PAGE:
Research Paper-Sickle Cell Anemia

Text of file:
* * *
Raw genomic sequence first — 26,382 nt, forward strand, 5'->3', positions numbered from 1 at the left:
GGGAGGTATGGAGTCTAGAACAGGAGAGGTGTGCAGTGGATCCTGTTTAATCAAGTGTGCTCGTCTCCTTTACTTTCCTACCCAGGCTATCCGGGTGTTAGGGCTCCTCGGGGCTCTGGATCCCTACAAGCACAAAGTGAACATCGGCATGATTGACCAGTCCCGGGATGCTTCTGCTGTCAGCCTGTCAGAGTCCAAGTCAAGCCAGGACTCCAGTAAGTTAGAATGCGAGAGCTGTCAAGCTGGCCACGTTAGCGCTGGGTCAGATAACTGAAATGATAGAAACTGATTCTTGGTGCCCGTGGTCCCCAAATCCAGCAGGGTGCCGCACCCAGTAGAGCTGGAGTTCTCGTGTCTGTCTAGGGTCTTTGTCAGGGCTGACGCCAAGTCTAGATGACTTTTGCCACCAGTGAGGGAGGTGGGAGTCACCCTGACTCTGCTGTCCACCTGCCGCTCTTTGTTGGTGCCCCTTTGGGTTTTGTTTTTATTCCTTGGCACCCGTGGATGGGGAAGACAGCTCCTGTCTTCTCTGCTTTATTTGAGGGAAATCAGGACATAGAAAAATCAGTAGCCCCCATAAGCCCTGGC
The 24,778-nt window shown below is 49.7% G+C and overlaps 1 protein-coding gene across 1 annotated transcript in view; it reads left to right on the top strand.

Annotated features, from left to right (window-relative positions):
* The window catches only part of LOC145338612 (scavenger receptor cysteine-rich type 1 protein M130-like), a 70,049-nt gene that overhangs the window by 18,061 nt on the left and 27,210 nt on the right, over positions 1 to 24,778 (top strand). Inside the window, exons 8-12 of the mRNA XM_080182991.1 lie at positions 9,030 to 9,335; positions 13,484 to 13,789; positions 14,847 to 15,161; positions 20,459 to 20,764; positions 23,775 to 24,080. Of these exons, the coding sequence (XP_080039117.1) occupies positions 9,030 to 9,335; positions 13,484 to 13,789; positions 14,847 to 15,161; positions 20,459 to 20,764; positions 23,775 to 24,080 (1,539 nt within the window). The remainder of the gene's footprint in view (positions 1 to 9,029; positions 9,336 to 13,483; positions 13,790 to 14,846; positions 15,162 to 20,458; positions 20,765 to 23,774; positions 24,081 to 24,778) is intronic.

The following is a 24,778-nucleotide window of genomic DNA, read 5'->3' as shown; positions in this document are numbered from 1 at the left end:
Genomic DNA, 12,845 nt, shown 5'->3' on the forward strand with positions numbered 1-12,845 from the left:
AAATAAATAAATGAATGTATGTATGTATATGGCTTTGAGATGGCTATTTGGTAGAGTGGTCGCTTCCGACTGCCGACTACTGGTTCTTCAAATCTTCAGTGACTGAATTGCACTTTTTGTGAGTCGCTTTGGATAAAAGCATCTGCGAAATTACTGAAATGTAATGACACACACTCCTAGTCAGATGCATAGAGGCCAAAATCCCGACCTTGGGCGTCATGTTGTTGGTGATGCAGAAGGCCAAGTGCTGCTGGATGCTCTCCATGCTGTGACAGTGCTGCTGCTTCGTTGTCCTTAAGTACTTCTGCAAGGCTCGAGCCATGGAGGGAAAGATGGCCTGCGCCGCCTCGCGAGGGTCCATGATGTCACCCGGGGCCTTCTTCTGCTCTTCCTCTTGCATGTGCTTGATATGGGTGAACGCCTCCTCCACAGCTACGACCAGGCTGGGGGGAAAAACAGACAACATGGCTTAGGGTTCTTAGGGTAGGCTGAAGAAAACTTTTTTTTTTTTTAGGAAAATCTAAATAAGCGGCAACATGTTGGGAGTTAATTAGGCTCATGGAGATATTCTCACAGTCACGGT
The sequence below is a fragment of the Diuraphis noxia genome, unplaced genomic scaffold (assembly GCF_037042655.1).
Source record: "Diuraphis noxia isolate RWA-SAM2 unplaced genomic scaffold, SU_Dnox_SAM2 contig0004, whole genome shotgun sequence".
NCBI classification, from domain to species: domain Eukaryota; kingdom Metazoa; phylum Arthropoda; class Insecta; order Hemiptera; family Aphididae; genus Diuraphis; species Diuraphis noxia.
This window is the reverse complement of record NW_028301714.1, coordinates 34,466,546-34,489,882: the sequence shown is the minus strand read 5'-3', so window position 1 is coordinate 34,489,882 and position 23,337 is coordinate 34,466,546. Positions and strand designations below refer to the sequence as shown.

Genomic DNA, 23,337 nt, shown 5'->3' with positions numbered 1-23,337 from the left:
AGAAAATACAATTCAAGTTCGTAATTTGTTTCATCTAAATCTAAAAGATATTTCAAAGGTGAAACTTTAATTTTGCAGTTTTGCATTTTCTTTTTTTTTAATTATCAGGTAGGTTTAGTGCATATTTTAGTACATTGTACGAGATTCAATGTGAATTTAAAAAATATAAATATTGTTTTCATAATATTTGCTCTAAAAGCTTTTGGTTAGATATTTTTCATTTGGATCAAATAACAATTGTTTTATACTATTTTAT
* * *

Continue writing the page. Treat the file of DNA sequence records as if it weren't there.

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Sickle Cell Disease (Sickle Cell Anemia) Living with chronic pain 24 hours a day, 7 days a week, 365 days a year. Never knowing when the pain is just going to cause a spasm causing someone to go in the hospital. This is how someone with Sickle Cell Anemia is living their life day to day. Sickle Cell Anemia is a disorder which the body makes sickle shaped red blood cells instead of normal oval shaped red blood cells. That’s only one of the many deformities of Sickle Cell Anemia. With “Sickle Cell Anemia the sickled shaped red blood cells blocks the blood flow in the blood vessels of limbs and organs which causes serious infections and organ damage” (BlackDoctorInc. Page 1).This disease is an inherited disease which is most common in African Americans and people from the Middle East. Sickle Cell Anemia has come a long way from when it was founded in 1910 there is no cure yet but Doctors are finding ways to live day to day with this disease while still looking for a cure. “The disorder we call “Sickle Cell Disease” often abbreviated as SCD, had been present in Africa for at least five thousand years and has been known by many names in many tribal languages. What we call its “discovery” in 1910 occurred, not in Africa, but in the United States. A young man named Walter Clement Noel from the island of Grenada, a dental student studying in Chicago, went to Dr. James B. Herrick with complaints of pain episodes, and symptoms of anemia. Herrick was a cardiologist and not too interested in Noel’s case so he assigned a resident, Dr. Ernest Irons to the case. Irons examined Noel’s blood under the microscope and saw red blood cells he described as “having the shape of a sickle”. When Herrick saw this in the chart, he became interested because he saw that this might be a new, unknown, disease. He subsequently published a paper in one of the medical journals in which he

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